O’Connor: Districts add culture, history, economic impact

Published: Wednesday, February 21, 2018 By: Cathy O'Connor Source: The Journal Record

Something that makes Oklahoma City an interesting place to live and visit is our unique districts. These areas of the city have high local ownership and investment, and in some cases, a notable history or concentration of culture. They also have significant economic impact on the rest of the city.

Uptown, the Plaza District, the Paseo Arts District, Automobile Alley, Midtown, Deep Deuce, Film Row, Stockyards City and the Asian District are all familiar for their locally owned shops, small service businesses, distinct architecture and original restaurants. They are well-organized and have a strong identity, board and management structure.

Many of our established and emerging districts have been helped along with TIF District designation and the Commercial District Revitalization Program started by the city of Oklahoma City in 2009 to help districts get organized, launch and grow. Year over year since 2013, over 80 percent of the managed districts outperform Oklahoma City’s average sales tax growth.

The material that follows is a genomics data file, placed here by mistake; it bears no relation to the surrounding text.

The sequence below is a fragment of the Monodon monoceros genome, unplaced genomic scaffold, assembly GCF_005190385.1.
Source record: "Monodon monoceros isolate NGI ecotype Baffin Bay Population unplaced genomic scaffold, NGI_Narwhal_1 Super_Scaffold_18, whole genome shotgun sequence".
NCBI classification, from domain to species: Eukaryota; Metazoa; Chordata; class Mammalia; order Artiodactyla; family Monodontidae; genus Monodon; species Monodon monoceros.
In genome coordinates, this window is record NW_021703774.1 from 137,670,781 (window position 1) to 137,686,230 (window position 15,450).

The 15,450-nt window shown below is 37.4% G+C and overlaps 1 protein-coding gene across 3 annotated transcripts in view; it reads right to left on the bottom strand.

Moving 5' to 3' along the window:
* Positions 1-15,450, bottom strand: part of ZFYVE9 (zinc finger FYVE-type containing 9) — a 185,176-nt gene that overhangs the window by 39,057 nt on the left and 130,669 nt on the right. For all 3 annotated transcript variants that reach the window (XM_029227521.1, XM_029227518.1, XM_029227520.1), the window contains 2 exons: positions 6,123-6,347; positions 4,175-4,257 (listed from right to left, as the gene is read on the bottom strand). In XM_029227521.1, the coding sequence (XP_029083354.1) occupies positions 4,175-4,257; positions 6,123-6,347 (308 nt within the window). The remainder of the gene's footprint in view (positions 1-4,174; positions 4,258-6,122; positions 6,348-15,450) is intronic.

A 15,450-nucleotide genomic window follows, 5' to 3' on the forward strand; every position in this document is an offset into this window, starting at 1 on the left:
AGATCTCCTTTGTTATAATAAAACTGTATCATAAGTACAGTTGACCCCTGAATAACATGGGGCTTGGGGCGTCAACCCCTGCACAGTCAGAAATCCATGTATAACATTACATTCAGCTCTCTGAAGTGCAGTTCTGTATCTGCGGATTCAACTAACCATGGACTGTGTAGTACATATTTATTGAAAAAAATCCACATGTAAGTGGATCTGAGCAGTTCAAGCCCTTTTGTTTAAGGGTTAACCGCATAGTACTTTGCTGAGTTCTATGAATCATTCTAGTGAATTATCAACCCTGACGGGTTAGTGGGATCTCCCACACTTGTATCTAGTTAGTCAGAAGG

Some of the newer districts are making great progress in formerly blighted areas.

Always a hotbed of Hispanic retail, Capitol Hill/SW 29th Street has added more new retail and restaurants. The Strong Neighborhoods Initiative is working on residential renovations in Capitol Hill. The district’s three large events grow in attendance each year.

The Farmers Market District will soon have a geographic advantage when the Oklahoma City Boulevard is complete. The area is seeing new business growth and active, involved proprietors. One area of focus is wayfinding signage and district markers.

West Downtown has seen successful developments such as 21c Hotel, the Jones Assembly and the Sunshine Laundry building. The soon-to-be-completed West Village will add apartments, retail and structured parking.

Our districts add flavor, interest and diversity to our city. It takes incredible vision to look at a blighted area and see old buildings renovated for new purposes, people connecting in the public spaces and ways to showcase the history and culture of the area.

Those dreams and the people who hold them can be and should be supported. It makes good economic development sense, but more importantly, it helps to maintain the originality, beauty and culture of our city.

Read the story at JournalRecord.com

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